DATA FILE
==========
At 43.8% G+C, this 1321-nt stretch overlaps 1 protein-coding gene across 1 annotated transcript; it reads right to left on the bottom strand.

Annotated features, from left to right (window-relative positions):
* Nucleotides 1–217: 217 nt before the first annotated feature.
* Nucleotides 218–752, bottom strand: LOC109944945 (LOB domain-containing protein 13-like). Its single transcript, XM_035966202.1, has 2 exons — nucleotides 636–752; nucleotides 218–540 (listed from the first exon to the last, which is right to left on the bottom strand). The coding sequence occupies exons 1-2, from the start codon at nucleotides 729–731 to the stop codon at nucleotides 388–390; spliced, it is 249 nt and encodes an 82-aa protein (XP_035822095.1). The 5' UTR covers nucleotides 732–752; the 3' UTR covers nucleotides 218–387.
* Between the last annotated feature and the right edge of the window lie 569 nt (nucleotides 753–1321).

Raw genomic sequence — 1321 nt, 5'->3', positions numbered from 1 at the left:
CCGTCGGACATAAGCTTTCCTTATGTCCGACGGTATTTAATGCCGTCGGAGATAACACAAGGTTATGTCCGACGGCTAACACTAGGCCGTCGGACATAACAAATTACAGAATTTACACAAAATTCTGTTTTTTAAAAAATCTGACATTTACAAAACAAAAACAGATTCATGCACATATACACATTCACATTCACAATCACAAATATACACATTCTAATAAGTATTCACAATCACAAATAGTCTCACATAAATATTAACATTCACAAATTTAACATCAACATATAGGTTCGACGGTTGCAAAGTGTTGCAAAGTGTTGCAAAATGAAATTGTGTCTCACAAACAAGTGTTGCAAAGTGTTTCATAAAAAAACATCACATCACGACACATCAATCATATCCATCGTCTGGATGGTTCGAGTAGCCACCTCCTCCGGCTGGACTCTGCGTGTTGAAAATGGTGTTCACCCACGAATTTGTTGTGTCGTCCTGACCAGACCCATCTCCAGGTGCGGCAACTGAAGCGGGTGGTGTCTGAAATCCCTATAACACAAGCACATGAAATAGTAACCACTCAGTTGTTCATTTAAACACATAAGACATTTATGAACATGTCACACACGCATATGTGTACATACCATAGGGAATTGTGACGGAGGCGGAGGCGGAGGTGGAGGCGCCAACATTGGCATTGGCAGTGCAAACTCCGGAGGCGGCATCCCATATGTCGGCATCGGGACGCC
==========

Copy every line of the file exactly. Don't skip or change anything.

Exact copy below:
At 43.8% G+C, this 1321-nt stretch overlaps 1 protein-coding gene across 1 annotated transcript; it reads right to left on the bottom strand.

Annotated features, from left to right (window-relative positions):
* Nucleotides 1–217: 217 nt before the first annotated feature.
* Nucleotides 218–752, bottom strand: LOC109944945 (LOB domain-containing protein 13-like). Its single transcript, XM_035966202.1, has 2 exons — nucleotides 636–752; nucleotides 218–540 (listed from the first exon to the last, which is right to left on the bottom strand). The coding sequence occupies exons 1-2, from the start codon at nucleotides 729–731 to the stop codon at nucleotides 388–390; spliced, it is 249 nt and encodes an 82-aa protein (XP_035822095.1). The 5' UTR covers nucleotides 732–752; the 3' UTR covers nucleotides 218–387.
* Between the last annotated feature and the right edge of the window lie 569 nt (nucleotides 753–1321).

Raw genomic sequence — 1321 nt, 5'->3', positions numbered from 1 at the left:
CCGTCGGACATAAGCTTTCCTTATGTCCGACGGTATTTAATGCCGTCGGAGATAACACAAGGTTATGTCCGACGGCTAACACTAGGCCGTCGGACATAACAAATTACAGAATTTACACAAAATTCTGTTTTTTAAAAAATCTGACATTTACAAAACAAAAACAGATTCATGCACATATACACATTCACATTCACAATCACAAATATACACATTCTAATAAGTATTCACAATCACAAATAGTCTCACATAAATATTAACATTCACAAATTTAACATCAACATATAGGTTCGACGGTTGCAAAGTGTTGCAAAGTGTTGCAAAATGAAATTGTGTCTCACAAACAAGTGTTGCAAAGTGTTTCATAAAAAAACATCACATCACGACACATCAATCATATCCATCGTCTGGATGGTTCGAGTAGCCACCTCCTCCGGCTGGACTCTGCGTGTTGAAAATGGTGTTCACCCACGAATTTGTTGTGTCGTCCTGACCAGACCCATCTCCAGGTGCGGCAACTGAAGCGGGTGGTGTCTGAAATCCCTATAACACAAGCACATGAAATAGTAACCACTCAGTTGTTCATTTAAACACATAAGACATTTATGAACATGTCACACACGCATATGTGTACATACCATAGGGAATTGTGACGGAGGCGGAGGCGGAGGTGGAGGCGCCAACATTGGCATTGGCAGTGCAAACTCCGGAGGCGGCATCCCATATGTCGGCATCGGGACGCC